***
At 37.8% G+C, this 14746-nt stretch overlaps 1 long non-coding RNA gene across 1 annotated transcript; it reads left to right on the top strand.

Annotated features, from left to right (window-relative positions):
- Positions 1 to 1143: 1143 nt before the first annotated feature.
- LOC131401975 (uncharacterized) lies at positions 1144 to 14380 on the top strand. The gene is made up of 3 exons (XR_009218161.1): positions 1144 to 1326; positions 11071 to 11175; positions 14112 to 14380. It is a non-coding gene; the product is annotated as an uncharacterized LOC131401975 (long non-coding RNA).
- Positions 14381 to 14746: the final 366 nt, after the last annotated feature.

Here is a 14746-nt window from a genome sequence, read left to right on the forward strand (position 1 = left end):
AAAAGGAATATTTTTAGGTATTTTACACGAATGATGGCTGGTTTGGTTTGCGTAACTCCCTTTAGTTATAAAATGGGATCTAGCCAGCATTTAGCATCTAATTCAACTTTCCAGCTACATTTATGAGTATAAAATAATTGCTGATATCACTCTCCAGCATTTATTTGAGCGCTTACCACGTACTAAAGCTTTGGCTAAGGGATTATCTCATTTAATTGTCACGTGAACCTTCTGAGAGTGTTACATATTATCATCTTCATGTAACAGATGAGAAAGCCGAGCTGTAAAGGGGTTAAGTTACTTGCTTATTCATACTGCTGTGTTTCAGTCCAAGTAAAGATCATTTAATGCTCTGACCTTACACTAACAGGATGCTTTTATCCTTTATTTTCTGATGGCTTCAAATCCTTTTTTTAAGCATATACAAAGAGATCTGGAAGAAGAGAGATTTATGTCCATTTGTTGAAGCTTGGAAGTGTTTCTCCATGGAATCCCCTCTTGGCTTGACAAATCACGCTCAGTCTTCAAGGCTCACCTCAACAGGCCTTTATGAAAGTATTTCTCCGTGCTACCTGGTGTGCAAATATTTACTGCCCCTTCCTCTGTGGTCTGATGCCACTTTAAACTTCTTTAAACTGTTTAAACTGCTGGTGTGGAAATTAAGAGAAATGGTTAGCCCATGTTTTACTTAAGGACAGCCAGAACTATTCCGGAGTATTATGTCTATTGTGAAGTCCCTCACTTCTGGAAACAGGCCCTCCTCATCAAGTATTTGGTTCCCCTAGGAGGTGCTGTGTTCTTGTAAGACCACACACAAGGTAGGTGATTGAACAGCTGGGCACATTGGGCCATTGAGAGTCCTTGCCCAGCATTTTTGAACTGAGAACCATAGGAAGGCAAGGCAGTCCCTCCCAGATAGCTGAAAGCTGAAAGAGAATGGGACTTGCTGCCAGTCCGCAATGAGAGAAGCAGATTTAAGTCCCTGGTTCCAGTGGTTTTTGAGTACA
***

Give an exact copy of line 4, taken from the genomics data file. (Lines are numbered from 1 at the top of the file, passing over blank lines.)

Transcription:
- LOC131401975 (uncharacterized) lies at positions 1144 to 14380 on the top strand. The gene is made up of 3 exons (XR_009218161.1): positions 1144 to 1326; positions 11071 to 11175; positions 14112 to 14380. It is a non-coding gene; the product is annotated as an uncharacterized LOC131401975 (long non-coding RNA).